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Podcast: Costa Constantinides and His Run to Be Queens Borough President

June 1, 2020 Staff Report

Council Member Costa Constantinides, who represents Astoria and East Elmhurst, is running to be the next Queens Borough President.

We spoke to Constantinides early last week, before the national outrage following the death of George Floyd took hold. The focus of the discussion was largely about the looming budget problems New York City faces and what that will mean for the next borough president.

Constantinides is one of several candidates in the race. The other candidates are Elizabeth Crowley, Anthony Miranda, Donovan Richards and Dao Yin.

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Hello. Firstly, thank you so very much for interviewing the candidates for Queens Borough President. It’s really helpful when making decisions with the primary just around the corner (or now if you want to vote early). One note on the Rikers question.. While tearing down Rikers and building borough based jails will cost $8-9B and the City is facing a $9B deficit, please note you can’t just cancel the Rikers project and make the deficit go away. Simply because the Rikers project will be paid for using capital funds, whereas the deficit requires expense dollars. The City will issue bonds to finance the Rikers project – additionally, not all of the costs will be incurred in one year. The costs will be incurred over the course of the construction project – meaning bonds will be issued during the course of the construction project and then a little after during the closeout phase. Whereas with the $9B deficit – unless the City is authorized to engage in long term borrowing to help cover expenses – that shortfall has to be made up in the same fiscal year it is anticipated. There also was another budgeting question that did not differentiate between expense and capital – when they are, in fact, very different. It was reassuring to hear Constantinides note the distinction between the two.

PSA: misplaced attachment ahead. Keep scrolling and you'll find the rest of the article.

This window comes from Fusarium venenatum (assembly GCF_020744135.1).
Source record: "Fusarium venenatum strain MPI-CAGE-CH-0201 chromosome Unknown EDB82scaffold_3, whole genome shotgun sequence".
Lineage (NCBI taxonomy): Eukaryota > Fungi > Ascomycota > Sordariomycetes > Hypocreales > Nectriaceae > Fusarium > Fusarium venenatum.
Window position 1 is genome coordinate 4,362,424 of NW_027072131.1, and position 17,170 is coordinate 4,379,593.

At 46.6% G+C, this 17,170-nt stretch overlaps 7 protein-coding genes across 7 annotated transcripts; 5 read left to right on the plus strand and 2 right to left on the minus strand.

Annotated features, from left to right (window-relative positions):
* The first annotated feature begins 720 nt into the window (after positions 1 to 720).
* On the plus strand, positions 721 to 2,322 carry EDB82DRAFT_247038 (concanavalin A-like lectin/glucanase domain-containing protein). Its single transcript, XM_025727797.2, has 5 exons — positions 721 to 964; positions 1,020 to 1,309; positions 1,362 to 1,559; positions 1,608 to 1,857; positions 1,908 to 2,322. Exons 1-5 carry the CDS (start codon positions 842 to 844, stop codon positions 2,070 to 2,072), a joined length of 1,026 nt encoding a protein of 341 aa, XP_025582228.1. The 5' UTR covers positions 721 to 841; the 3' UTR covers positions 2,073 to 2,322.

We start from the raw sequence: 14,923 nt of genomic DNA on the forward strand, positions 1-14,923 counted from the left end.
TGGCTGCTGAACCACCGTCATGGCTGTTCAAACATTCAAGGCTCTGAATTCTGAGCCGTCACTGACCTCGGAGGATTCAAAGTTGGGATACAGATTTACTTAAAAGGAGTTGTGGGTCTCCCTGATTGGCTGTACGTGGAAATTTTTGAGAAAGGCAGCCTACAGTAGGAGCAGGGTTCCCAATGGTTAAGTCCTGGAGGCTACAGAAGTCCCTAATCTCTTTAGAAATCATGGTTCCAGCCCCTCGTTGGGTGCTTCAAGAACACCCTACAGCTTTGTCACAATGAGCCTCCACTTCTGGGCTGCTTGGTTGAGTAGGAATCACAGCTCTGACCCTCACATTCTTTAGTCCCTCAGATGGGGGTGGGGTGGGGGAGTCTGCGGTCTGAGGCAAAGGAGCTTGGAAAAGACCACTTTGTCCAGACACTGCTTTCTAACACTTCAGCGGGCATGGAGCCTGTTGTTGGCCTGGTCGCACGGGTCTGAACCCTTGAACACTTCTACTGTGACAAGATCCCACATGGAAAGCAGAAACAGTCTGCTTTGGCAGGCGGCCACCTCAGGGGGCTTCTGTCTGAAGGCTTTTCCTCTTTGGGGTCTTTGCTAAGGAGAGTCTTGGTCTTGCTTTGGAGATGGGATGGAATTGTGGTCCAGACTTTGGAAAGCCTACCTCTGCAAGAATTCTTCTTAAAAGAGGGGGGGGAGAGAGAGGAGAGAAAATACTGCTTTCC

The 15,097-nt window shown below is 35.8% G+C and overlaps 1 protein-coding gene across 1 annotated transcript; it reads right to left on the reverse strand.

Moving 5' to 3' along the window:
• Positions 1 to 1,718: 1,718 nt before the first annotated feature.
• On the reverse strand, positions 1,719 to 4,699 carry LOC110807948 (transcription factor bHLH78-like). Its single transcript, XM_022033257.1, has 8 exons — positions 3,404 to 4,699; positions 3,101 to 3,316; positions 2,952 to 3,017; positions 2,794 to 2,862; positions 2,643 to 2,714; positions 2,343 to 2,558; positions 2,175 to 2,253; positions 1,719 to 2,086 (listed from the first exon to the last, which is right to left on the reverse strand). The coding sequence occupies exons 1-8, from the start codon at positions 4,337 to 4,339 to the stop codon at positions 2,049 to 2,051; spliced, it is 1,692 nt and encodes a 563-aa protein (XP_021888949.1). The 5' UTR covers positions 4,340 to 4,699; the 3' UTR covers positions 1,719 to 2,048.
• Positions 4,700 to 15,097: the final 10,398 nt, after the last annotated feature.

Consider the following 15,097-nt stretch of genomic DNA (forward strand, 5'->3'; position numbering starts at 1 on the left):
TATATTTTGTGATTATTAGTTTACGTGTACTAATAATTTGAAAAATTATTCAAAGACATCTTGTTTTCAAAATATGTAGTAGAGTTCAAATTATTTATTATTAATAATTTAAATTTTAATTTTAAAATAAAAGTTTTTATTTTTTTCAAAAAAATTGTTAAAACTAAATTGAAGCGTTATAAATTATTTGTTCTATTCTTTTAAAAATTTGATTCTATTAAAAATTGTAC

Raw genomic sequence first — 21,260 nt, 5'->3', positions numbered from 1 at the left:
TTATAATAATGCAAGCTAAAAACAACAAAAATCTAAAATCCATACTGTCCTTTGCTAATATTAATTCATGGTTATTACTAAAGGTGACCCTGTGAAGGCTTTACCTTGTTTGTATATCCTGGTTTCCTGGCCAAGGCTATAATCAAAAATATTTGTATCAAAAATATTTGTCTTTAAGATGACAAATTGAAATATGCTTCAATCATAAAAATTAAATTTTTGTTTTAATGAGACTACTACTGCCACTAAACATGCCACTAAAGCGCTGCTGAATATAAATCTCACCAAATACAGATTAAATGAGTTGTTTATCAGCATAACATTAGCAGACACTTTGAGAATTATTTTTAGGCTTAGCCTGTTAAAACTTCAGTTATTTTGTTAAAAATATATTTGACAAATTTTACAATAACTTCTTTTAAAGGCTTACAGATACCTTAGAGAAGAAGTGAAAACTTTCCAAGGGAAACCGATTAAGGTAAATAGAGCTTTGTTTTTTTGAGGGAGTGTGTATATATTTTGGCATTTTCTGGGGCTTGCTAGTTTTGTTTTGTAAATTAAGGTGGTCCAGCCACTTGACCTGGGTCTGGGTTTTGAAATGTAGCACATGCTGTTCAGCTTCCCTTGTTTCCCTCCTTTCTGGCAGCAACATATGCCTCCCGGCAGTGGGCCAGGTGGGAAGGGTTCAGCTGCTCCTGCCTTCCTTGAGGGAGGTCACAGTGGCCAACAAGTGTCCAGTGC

Larry Penner

Did you know that Edgar Nathan was the last GOP Queens borough president who served from 1942 – 1945. Nat Hentel was the last GOP District Attorney in 1970.

The most recent voter enrollment figures speak volumes. Within Queens, as of February 21, 2020 there are 766,213 Democrats, 126,690 Republican, 5,178 Conservative, 1,832 Green, 3,165 Working Family, 26,223 Independence, 667 Libertarian, 21 Serve America Movement, 1,191 Other and 253,718 No Party Affiliation for a total of 1,184.884 active registered voters.

Voters continue to have to look elsewhere for alternatives to the Queens County Democratic Party machine monopoly. NYC Council member elect Bob Holden was elected on the GOP ballot line, but maintained his Democratic Party enrollment and caucusing with the Democrats. As a result, only term limited GOP Council member Robert Ulrich may be the last of his kind. The remaining Queens Republicans may go the same way of an old fashion street corner telephone booth into extinction.

Larry Penner
Municipal Political Historian.


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